I try to get in at least one yoga session no matter where I visit, I’ve found it to be something that immediately roots me to the place and forces me to focus on the surrounding beauty and nature without any distractions. Some of my most tangible memories from trips in the past few years, whether it was in Maui or Mykonos or Nicaragua, come from these sessions. If I am present enough in those moments, I’ll pick up on the little things I never stopped to appreciate about that destination. Oftentimes, I’ll find myself setting a new intention or learning a new thought process that I carry with me long after the trip has ended.
This time, though, life had other plans in store. The instructor was not the typical, wispy yoga maiden with a calm voice and zen demeanor. Instead, it was a man who instructed – no, demanded – the dedication of a trained yogi. He also yelled. A lot.
The instructions came quick, CLOSE EYES. PLANT FEET. RAISE RIGHT FOOT. PLANT RIGHT FOOT. PLANT HANDS. BALANCE FEET –
What the?!, we were already in crow pose right off the gate, a fairly advanced pose that I still struggle with, despite practicing yoga on a weekly basis for a solid three years. The man beside me fell over with a thud.
The instructor continued, methodically, into what was truly a great workout, so don’t get me wrong – it was a good class. However, the first half hour of the class went by without me giving second thought to the surroundings. I wasn’t intending for a good workout, I was here to try to connect further with the setting: the way the wind sounded from a cliff this high, the way the early morning sun bounced off of the water far below. Wasn’t I here to focus on the beauty? Why was I letting external circumstances become such a distraction?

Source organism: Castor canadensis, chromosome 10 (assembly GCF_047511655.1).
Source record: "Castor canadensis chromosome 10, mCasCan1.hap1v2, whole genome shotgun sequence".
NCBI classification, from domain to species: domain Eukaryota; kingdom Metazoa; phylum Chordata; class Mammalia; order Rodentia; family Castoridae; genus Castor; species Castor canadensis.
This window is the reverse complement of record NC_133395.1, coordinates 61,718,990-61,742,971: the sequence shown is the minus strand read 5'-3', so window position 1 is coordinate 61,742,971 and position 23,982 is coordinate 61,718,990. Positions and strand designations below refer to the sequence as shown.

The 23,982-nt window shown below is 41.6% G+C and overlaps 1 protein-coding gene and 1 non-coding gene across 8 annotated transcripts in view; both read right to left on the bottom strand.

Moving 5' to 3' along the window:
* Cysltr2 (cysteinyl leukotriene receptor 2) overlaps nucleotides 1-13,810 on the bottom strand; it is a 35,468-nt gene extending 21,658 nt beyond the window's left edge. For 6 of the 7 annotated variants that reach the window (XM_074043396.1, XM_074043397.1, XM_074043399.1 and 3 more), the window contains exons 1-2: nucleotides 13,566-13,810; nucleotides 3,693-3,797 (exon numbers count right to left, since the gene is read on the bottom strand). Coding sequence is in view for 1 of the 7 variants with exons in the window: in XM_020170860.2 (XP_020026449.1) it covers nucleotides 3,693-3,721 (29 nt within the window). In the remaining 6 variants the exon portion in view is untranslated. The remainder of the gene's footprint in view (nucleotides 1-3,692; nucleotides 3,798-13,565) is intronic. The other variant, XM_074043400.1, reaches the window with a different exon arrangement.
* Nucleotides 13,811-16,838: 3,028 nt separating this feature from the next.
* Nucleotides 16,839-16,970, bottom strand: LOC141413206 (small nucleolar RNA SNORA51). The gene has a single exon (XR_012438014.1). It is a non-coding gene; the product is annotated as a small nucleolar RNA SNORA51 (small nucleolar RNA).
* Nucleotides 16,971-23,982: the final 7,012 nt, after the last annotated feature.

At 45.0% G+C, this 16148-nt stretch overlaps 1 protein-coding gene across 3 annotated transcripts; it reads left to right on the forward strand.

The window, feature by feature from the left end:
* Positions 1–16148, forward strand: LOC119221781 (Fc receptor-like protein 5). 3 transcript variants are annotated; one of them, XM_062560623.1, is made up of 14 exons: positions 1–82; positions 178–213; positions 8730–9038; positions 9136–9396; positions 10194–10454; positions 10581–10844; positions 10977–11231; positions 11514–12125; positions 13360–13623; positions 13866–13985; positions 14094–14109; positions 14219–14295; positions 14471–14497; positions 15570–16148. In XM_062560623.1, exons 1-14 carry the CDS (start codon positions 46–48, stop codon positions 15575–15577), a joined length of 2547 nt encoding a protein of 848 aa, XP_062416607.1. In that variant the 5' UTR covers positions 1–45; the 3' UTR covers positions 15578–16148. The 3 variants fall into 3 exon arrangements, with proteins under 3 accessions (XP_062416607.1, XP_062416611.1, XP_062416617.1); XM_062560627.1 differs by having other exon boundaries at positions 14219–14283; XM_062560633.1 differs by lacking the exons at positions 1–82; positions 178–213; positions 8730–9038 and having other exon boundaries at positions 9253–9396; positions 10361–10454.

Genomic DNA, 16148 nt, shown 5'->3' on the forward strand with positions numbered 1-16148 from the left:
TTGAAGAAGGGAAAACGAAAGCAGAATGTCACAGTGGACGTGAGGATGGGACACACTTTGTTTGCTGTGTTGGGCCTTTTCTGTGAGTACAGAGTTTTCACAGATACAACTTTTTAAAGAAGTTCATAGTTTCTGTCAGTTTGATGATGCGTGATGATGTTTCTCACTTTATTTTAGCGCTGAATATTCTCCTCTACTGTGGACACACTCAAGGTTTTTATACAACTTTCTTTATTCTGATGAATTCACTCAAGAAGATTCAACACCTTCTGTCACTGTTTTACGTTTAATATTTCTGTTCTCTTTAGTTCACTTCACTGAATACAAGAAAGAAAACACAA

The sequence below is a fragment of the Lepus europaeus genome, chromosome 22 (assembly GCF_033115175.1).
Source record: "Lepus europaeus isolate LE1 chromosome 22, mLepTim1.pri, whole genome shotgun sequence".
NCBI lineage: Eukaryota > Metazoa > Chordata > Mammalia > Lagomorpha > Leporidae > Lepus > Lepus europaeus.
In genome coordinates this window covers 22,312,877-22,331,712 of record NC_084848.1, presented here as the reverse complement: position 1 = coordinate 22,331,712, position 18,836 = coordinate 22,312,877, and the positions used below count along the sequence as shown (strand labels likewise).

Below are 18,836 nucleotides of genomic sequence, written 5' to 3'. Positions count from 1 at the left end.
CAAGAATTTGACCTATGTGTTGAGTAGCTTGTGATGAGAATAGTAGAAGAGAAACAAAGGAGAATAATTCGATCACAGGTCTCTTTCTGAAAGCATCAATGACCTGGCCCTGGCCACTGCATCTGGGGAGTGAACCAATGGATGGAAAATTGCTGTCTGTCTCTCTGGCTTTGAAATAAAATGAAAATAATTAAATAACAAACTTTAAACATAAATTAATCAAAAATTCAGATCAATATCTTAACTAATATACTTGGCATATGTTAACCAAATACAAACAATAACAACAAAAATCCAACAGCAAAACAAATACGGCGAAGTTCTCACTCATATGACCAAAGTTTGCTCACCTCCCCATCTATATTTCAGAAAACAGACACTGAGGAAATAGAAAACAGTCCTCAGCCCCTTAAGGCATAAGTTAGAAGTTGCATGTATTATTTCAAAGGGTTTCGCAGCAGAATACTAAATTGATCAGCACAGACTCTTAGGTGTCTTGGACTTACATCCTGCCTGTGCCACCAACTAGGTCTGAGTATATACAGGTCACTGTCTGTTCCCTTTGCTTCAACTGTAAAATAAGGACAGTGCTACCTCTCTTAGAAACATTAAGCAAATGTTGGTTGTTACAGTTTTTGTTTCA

And then it hit me. Learning to look past the distraction was my lesson. That yoga session was not unlike the season of life I’ve been in – we’ve been in – as an engaged couple.
You spend so much time developing a relationship with your significant other while you’re dating, the two of you have this beautiful bond that you’re sharing with one another. It feels like a secret. The good kind, the kind that makes you giddy. It’s a foundation that you’re building, that, when you’ve found the right one, you know immediately will be the foundation for a lifetime. When you know, you know, just like all of those annoying people used to tell you, the ones you once laughed out for saying ridiculous things like that.
But, what they don’t tell you when you get engaged is that when you announce to the world your intention for committing this love on a larger scale, one that is recognized in the eyes of God and the government, you open up your beautiful little secret for everyone else to dissect. It becomes a moving target, an invitation to unsolicited opinions (which, by the way, are almost never positive), some stemming from good intentions, but all sounding oddly similar to the yoga instructor who has been shouting at me since the beginning of this lesson.
They sound like distractions, taking away from something meaningful.
I breathed in and out a few times, letting that realization sink in.
PUT LEFT FOOT ON THIGH.
I put my left foot on my thigh. I noticed the wind and opened my eyes to look out at the view before me. The yelling of instructions didn’t change – and when we return home, the onslaught of opinions might not either – but my focus did.
The day before we came to Asia, Jeremy and I pinky promised that there would be no wedding talk on this trip. It wasn’t a hard promise to live up to, as we were both pretty fatigued going into the trip over a subject that felt pointedly in the way of the love we were trying to celebrate and declare.
Two weeks later, perched on a cliff of Uluwatu at Single Fin surf bar, we cling a couple of Bintangs together, cheering to a successful trip. Considering the original intention of offloading some of the heaviness we’d been feeling, I’d say it was a successful trip, indeed.